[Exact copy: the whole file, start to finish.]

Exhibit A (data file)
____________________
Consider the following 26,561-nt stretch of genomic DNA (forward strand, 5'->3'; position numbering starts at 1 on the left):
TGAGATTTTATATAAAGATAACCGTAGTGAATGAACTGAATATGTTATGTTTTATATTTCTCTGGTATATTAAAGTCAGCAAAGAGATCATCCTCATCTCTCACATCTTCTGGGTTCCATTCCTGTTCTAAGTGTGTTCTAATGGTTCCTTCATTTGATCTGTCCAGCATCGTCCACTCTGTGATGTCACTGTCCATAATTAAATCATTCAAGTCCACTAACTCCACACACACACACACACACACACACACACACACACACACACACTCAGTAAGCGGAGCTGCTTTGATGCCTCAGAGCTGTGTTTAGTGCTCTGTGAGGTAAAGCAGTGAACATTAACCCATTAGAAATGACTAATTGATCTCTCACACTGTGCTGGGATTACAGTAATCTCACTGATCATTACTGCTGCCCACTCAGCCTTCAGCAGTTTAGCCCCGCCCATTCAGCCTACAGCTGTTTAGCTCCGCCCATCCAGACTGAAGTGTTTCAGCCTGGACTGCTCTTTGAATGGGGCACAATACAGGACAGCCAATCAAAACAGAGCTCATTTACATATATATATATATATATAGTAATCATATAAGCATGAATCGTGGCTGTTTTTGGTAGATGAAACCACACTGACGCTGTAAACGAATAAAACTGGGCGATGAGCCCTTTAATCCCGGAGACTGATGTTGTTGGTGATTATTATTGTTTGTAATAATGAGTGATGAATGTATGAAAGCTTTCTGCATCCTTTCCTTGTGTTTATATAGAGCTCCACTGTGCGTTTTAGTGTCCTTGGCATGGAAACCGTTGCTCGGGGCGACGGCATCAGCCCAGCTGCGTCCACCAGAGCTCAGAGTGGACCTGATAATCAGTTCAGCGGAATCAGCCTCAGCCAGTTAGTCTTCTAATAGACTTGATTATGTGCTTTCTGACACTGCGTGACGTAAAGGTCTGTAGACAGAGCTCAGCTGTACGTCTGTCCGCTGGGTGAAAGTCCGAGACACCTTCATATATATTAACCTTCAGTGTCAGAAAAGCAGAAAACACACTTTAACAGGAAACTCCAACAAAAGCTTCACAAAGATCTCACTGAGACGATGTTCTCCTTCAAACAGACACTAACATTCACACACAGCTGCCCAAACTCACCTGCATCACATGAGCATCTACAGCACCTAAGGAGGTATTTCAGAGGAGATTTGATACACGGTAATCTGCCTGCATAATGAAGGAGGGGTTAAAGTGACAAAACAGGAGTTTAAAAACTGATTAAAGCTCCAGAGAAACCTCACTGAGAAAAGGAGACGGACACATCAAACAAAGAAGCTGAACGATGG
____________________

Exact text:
Consider the following 26,561-nt stretch of genomic DNA (forward strand, 5'->3'; position numbering starts at 1 on the left):
TGAGATTTTATATAAAGATAACCGTAGTGAATGAACTGAATATGTTATGTTTTATATTTCTCTGGTATATTAAAGTCAGCAAAGAGATCATCCTCATCTCTCACATCTTCTGGGTTCCATTCCTGTTCTAAGTGTGTTCTAATGGTTCCTTCATTTGATCTGTCCAGCATCGTCCACTCTGTGATGTCACTGTCCATAATTAAATCATTCAAGTCCACTAACTCCACACACACACACACACACACACACACACACACACACACACACTCAGTAAGCGGAGCTGCTTTGATGCCTCAGAGCTGTGTTTAGTGCTCTGTGAGGTAAAGCAGTGAACATTAACCCATTAGAAATGACTAATTGATCTCTCACACTGTGCTGGGATTACAGTAATCTCACTGATCATTACTGCTGCCCACTCAGCCTTCAGCAGTTTAGCCCCGCCCATTCAGCCTACAGCTGTTTAGCTCCGCCCATCCAGACTGAAGTGTTTCAGCCTGGACTGCTCTTTGAATGGGGCACAATACAGGACAGCCAATCAAAACAGAGCTCATTTACATATATATATATATATATAGTAATCATATAAGCATGAATCGTGGCTGTTTTTGGTAGATGAAACCACACTGACGCTGTAAACGAATAAAACTGGGCGATGAGCCCTTTAATCCCGGAGACTGATGTTGTTGGTGATTATTATTGTTTGTAATAATGAGTGATGAATGTATGAAAGCTTTCTGCATCCTTTCCTTGTGTTTATATAGAGCTCCACTGTGCGTTTTAGTGTCCTTGGCATGGAAACCGTTGCTCGGGGCGACGGCATCAGCCCAGCTGCGTCCACCAGAGCTCAGAGTGGACCTGATAATCAGTTCAGCGGAATCAGCCTCAGCCAGTTAGTCTTCTAATAGACTTGATTATGTGCTTTCTGACACTGCGTGACGTAAAGGTCTGTAGACAGAGCTCAGCTGTACGTCTGTCCGCTGGGTGAAAGTCCGAGACACCTTCATATATATTAACCTTCAGTGTCAGAAAAGCAGAAAACACACTTTAACAGGAAACTCCAACAAAAGCTTCACAAAGATCTCACTGAGACGATGTTCTCCTTCAAACAGACACTAACATTCACACACAGCTGCCCAAACTCACCTGCATCACATGAGCATCTACAGCACCTAAGGAGGTATTTCAGAGGAGATTTGATACACGGTAATCTGCCTGCATAATGAAGGAGGGGTTAAAGTGACAAAACAGGAGTTTAAAAACTGATTAAAGCTCCAGAGAAACCTCACTGAGAAAAGGAGACGGACACATCAAACAAAGAAGCTGAACGATGG